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Tuesday, January 8, 2008

WiX: Forced to use Beta Software

Aaron Stebner recently posted a blog describing why XNA Game Studio 2.0 switched from WiX 2.0 to WiX 3.0. Interestingly enough he failed to mention that WiX 3.0 is a BETA release.

This reminded me of a WiX-Users list post from Votive Author Justin Rockwood where he says:

Votive 2.0 hasn't been touched in over a year, so I'm not sure what the issues might be. Also, Votive 2.0 was designed primarily to work with Visual Studio 2003, although I think it also was supposed to work in VS 2005. Maybe with SP1 there were some changes. Actually, I know that's the case now that I think about it. SP1 moved a bunch of registry keys from HKLM to HKCU, so I bet Votive doesn't work on SP1. I'd like to say that we'll fix that, but we probably won't. J Sorry about that. I recommend one of the following: 1) move to Votive v3, which is more stable and more feature-rich, 2) use Visual Studio 2003 for Votive v2 development, or 3) uninstall SP1 for VS 2005. I know that these options may not be the best for you, for which I apologize, but Votive v2 is really not supported anymore.

Does anyone besides me see a problem with this? Let's break it down:

Votive 2.0 was designed for VS2003 and might work on VS2005 but not VS2005 SP1.
VS2005 SP1 was released on Dec 15, 2006.
WiX 2.0 was made the production gold release on May 25, 2007. That's over 5 months to `get it right`.
According to Justin: "Votive v2 is really not supported anymore."

So that leaves us with WiX 3.0 which is described as beta quality, ever changing, `use at your own risk` release. Personally I don't think it's fair to ask setup developer and tools ISV's ( InstallAware for example ) to have to make this choice.

According to WiX creator Rob Mensching don't expect this problem to be resolved for another year.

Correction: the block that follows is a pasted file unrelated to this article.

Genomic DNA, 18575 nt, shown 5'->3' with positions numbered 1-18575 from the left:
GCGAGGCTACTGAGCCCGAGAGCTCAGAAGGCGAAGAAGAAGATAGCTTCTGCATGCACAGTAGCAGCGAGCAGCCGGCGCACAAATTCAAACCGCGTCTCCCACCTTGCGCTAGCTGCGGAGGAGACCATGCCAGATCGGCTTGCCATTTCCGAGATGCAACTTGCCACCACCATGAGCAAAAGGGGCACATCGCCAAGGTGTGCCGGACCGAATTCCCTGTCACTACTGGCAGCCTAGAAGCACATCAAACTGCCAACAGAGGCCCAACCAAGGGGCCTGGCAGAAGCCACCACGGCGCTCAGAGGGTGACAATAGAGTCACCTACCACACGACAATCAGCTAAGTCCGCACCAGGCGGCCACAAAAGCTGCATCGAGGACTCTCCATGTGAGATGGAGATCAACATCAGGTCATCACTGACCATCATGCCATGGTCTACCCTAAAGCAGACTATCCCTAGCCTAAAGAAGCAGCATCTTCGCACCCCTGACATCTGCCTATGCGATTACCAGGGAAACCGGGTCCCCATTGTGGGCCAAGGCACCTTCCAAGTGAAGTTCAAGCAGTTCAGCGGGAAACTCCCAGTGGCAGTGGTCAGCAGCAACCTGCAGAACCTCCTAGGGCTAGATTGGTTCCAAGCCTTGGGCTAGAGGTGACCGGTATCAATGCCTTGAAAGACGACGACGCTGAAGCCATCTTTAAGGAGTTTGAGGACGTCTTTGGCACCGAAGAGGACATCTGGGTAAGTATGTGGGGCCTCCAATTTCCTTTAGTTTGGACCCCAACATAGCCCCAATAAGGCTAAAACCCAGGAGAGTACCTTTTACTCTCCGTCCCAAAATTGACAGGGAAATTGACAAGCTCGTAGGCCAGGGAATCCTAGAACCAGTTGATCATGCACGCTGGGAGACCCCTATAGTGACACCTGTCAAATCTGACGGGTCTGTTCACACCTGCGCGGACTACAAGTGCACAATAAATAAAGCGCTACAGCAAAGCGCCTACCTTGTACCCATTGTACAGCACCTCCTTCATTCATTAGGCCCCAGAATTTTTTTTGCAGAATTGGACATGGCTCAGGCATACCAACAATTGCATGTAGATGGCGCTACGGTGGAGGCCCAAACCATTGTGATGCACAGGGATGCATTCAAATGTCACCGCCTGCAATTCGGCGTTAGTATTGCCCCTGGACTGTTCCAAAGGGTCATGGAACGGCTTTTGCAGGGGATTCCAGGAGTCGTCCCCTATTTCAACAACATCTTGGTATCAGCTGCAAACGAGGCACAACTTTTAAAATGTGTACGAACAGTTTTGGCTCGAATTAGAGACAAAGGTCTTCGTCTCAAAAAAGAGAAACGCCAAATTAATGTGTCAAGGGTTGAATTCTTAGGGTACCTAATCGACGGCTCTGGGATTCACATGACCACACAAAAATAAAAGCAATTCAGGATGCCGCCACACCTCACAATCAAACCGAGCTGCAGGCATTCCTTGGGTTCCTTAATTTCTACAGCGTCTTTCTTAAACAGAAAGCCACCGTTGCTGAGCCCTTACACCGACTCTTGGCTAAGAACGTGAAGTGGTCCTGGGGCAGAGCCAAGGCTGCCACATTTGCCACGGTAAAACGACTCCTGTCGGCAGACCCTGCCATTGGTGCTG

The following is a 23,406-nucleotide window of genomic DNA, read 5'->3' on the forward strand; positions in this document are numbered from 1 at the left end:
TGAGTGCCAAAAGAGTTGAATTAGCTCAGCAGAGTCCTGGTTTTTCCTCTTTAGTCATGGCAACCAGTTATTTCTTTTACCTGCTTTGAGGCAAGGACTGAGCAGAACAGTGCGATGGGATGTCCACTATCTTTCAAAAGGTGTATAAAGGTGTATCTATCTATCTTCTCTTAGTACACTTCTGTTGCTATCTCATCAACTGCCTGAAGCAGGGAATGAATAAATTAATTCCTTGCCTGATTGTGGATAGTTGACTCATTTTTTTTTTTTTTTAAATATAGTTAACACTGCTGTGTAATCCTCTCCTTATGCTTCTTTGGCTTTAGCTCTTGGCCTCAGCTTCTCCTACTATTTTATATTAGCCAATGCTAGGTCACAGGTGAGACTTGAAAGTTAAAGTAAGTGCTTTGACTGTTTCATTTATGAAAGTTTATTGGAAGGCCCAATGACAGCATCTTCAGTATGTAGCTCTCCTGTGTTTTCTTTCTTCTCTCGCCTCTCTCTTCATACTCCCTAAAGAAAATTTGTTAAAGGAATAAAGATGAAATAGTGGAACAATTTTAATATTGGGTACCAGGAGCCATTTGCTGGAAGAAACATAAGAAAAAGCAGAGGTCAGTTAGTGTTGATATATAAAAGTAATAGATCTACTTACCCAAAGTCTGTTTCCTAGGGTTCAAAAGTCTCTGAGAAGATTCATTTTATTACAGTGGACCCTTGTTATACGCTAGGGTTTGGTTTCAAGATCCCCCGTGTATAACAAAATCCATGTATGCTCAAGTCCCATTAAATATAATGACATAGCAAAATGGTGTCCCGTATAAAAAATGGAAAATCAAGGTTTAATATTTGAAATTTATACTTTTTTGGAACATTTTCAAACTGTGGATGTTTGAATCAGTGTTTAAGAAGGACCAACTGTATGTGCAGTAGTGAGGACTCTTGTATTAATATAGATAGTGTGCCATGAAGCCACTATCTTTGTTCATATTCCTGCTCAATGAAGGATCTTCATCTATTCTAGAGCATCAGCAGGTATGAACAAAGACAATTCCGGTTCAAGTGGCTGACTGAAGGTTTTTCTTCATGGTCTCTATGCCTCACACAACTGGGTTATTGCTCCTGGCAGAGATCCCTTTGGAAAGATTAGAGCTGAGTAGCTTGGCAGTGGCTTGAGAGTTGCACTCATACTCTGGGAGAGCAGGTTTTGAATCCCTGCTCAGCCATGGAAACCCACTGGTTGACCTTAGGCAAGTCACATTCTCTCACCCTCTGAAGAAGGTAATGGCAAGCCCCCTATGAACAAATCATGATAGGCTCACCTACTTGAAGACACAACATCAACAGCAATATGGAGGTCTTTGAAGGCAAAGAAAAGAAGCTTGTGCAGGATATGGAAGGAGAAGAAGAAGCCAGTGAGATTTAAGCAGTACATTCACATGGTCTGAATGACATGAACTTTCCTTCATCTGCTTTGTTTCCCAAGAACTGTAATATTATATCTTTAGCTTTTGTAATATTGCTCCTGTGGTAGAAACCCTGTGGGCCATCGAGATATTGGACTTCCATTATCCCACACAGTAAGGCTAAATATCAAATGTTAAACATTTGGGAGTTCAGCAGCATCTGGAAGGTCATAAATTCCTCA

1. You are overreacting.
    WiX/Votive 3 is pretty stable and if you test the .msis correctly you won't run into dark holes.

    Unlike your beloved InstallShield which likes to crash from time to time ;)

  2. I'm not overreacting. For example, Aaron Stebner just left a comment on his blog talking about the incomplete patching support.

    I don't know the details, but I'd very very weary of MSI TAO Rule #41. Shipping a product on a beta toolset with incomplete patching support tells me that you will likely have a servicing problem down the road.

    As for the obligatory InstallShield comment, would you like me to dig up all of the blogs and threads that I've read regarding WiX crashes? The last time I talked about WiX's Heat throwing a JIT exception on me Rob Mensching came by and posted:

    "Heat still obviously needs a lot of work around error handling. When you see announcements from the core WiX developers about a brand new tool, you should be very wary of the error handling. ClickThrough (another tool under massive development) has similar error handling issues."

    So don't go acting like InstallShield is the only tool with quality problems.

  3. WiX v3 is actually pretty stable. I have used it on production releases before, but we didn't support patching, upgrades only. Most of the leg work of the installer was controlled by a custom-written wrapper as well.

    I would still say for an enterprise shop, WiX in its current incantation should not be on the short list of tools to be evaluated. It's a great tool for open-source developers, small ISVs, etc. Even though I would never pay for Microsoft's professional support, purchasing an enterprise tool often includes support and can be worthwhile on some occasions.

  4. Regardless of the actual level of stability, it is hard for tools like wix to get a strong foothold in the corporate community because of their lack of maturity. Folks may be able to accept an absence of formal support (which they would get from installshield, for example), but relying on a product which hasn't had a release in over half a year is not the type of things that IT shops will feel comfortable with.

    It may actually be stable, and very well will suffice for the niche developer. However, terms like 'beta' and 'release' do have specific connotations in the industry and drive perceptions (just or otherwise).

  5. Guess this blog post might be interesting to read in the current context:
    WiX in Visual Studio